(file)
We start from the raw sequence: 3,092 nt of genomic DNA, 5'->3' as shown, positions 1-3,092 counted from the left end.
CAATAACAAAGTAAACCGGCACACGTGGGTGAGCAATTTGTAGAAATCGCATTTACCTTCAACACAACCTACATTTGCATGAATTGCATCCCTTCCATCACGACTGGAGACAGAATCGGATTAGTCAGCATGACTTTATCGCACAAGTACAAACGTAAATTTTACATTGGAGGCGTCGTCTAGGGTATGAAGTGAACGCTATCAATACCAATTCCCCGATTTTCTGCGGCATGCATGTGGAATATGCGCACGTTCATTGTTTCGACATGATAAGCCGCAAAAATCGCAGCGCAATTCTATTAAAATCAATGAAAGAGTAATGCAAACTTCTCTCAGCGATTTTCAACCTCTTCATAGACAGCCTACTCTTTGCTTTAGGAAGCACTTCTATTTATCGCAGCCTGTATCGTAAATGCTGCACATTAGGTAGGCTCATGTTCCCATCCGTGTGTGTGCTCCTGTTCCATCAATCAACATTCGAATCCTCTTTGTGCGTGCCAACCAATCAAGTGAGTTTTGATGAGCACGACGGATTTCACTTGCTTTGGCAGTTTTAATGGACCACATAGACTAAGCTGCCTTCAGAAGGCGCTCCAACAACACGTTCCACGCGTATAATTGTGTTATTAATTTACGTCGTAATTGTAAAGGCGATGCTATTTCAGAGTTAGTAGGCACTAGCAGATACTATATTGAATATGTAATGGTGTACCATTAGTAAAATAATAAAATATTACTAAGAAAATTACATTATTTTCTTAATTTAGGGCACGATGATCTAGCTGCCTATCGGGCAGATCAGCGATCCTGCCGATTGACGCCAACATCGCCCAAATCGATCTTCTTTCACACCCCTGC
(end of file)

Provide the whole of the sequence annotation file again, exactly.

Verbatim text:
We start from the raw sequence: 3,092 nt of genomic DNA, 5'->3' as shown, positions 1-3,092 counted from the left end.
CAATAACAAAGTAAACCGGCACACGTGGGTGAGCAATTTGTAGAAATCGCATTTACCTTCAACACAACCTACATTTGCATGAATTGCATCCCTTCCATCACGACTGGAGACAGAATCGGATTAGTCAGCATGACTTTATCGCACAAGTACAAACGTAAATTTTACATTGGAGGCGTCGTCTAGGGTATGAAGTGAACGCTATCAATACCAATTCCCCGATTTTCTGCGGCATGCATGTGGAATATGCGCACGTTCATTGTTTCGACATGATAAGCCGCAAAAATCGCAGCGCAATTCTATTAAAATCAATGAAAGAGTAATGCAAACTTCTCTCAGCGATTTTCAACCTCTTCATAGACAGCCTACTCTTTGCTTTAGGAAGCACTTCTATTTATCGCAGCCTGTATCGTAAATGCTGCACATTAGGTAGGCTCATGTTCCCATCCGTGTGTGTGCTCCTGTTCCATCAATCAACATTCGAATCCTCTTTGTGCGTGCCAACCAATCAAGTGAGTTTTGATGAGCACGACGGATTTCACTTGCTTTGGCAGTTTTAATGGACCACATAGACTAAGCTGCCTTCAGAAGGCGCTCCAACAACACGTTCCACGCGTATAATTGTGTTATTAATTTACGTCGTAATTGTAAAGGCGATGCTATTTCAGAGTTAGTAGGCACTAGCAGATACTATATTGAATATGTAATGGTGTACCATTAGTAAAATAATAAAATATTACTAAGAAAATTACATTATTTTCTTAATTTAGGGCACGATGATCTAGCTGCCTATCGGGCAGATCAGCGATCCTGCCGATTGACGCCAACATCGCCCAAATCGATCTTCTTTCACACCCCTGC